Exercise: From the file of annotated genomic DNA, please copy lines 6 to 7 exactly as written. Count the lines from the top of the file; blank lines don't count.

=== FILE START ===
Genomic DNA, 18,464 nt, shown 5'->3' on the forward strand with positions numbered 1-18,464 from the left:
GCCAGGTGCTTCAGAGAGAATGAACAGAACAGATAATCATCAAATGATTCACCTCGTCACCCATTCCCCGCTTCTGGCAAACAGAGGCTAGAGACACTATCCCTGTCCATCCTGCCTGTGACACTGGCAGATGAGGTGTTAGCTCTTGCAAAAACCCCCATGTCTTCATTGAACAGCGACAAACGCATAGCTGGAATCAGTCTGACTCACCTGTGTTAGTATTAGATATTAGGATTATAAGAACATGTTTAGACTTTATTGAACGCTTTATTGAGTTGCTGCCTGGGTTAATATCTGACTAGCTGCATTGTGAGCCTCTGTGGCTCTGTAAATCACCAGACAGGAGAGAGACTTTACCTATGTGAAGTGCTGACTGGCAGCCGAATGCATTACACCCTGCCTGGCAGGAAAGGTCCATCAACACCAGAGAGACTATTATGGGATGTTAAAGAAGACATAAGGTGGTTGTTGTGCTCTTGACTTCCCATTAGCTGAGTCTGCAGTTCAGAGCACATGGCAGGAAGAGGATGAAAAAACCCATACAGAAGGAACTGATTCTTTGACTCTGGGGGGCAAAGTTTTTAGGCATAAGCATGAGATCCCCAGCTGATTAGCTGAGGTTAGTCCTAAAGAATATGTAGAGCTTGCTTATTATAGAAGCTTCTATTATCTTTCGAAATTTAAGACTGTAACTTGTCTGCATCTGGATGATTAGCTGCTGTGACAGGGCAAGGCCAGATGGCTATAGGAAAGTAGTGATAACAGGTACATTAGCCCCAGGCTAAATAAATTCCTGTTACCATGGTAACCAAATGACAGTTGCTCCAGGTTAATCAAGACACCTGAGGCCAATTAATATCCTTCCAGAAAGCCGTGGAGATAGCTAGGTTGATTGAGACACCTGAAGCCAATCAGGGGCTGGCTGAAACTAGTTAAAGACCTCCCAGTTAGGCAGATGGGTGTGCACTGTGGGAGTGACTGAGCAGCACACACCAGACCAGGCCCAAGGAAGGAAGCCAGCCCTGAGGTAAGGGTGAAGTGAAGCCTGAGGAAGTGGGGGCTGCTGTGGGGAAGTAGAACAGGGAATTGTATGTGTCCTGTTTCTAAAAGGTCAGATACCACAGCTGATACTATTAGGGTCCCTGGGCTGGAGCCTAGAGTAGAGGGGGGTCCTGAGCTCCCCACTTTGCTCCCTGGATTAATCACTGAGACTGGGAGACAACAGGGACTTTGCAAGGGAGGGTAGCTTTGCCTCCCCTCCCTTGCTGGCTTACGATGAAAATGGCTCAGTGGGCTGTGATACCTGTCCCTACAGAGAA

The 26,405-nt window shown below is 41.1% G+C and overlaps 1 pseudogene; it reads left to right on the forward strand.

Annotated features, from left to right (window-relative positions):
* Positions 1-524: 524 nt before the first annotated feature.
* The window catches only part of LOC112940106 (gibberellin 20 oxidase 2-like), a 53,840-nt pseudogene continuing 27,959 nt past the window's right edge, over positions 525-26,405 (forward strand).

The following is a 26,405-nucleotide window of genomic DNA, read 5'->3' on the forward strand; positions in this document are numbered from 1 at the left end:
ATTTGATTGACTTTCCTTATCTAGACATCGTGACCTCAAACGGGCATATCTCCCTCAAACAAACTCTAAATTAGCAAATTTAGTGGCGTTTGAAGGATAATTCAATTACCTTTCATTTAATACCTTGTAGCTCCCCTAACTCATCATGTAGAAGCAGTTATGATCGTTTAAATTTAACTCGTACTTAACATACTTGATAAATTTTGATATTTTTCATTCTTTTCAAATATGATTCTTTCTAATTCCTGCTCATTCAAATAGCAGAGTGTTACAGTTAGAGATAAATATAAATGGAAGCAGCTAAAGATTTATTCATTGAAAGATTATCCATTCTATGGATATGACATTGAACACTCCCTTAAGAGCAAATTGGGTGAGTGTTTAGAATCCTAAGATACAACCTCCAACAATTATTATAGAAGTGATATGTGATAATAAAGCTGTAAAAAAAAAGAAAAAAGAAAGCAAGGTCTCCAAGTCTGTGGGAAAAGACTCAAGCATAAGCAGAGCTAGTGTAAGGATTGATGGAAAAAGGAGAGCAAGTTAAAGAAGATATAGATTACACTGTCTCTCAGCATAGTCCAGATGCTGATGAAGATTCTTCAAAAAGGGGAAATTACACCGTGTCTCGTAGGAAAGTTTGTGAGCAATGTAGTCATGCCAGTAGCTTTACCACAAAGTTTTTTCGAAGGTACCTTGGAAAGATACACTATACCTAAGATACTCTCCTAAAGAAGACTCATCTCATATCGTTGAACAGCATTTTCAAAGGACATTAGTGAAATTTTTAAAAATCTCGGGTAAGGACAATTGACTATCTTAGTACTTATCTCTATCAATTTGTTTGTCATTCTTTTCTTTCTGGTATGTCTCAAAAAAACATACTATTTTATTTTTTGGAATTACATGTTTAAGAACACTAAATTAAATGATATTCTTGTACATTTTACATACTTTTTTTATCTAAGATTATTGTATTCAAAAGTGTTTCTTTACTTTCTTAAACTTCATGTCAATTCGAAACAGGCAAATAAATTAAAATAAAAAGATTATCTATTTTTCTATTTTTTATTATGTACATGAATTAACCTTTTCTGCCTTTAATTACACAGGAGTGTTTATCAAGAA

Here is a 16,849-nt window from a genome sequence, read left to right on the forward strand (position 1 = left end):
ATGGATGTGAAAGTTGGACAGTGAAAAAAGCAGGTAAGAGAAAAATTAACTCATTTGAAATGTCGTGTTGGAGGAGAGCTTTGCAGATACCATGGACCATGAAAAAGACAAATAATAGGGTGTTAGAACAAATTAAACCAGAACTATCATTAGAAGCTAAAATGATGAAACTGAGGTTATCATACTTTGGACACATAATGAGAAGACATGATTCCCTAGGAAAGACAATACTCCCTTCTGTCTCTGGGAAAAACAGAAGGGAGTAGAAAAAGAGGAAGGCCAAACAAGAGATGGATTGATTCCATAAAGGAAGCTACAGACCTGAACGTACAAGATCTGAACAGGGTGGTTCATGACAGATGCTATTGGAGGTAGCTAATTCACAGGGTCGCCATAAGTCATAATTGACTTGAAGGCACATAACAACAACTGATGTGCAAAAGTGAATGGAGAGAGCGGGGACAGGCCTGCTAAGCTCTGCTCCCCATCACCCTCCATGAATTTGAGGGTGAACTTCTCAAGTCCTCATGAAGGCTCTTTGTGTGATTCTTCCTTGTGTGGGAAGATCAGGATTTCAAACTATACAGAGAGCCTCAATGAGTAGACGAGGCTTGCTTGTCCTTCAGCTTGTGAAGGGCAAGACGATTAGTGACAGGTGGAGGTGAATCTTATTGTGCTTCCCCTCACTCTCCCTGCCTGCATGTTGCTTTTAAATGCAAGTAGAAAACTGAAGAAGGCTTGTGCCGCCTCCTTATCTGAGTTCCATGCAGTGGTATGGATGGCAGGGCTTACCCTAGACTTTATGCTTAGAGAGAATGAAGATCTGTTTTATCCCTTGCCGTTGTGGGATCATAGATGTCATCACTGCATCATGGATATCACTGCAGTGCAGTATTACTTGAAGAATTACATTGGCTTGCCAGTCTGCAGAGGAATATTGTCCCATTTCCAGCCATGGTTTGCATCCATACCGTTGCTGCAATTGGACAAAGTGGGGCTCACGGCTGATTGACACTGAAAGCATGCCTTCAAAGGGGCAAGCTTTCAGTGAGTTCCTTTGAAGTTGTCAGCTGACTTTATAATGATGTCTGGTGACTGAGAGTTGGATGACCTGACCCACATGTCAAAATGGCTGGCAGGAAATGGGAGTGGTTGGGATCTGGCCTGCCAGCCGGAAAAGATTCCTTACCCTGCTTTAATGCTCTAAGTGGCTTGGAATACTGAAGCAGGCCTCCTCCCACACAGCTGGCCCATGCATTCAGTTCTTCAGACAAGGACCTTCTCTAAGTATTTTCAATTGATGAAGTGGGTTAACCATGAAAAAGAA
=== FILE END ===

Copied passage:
* The window catches only part of LOC112940106 (gibberellin 20 oxidase 2-like), a 53,840-nt pseudogene continuing 27,959 nt past the window's right edge, over positions 525-26,405 (forward strand).

The following is a 26,405-nucleotide window of genomic DNA, read 5'->3' on the forward strand; positions in this document are numbered from 1 at the left end: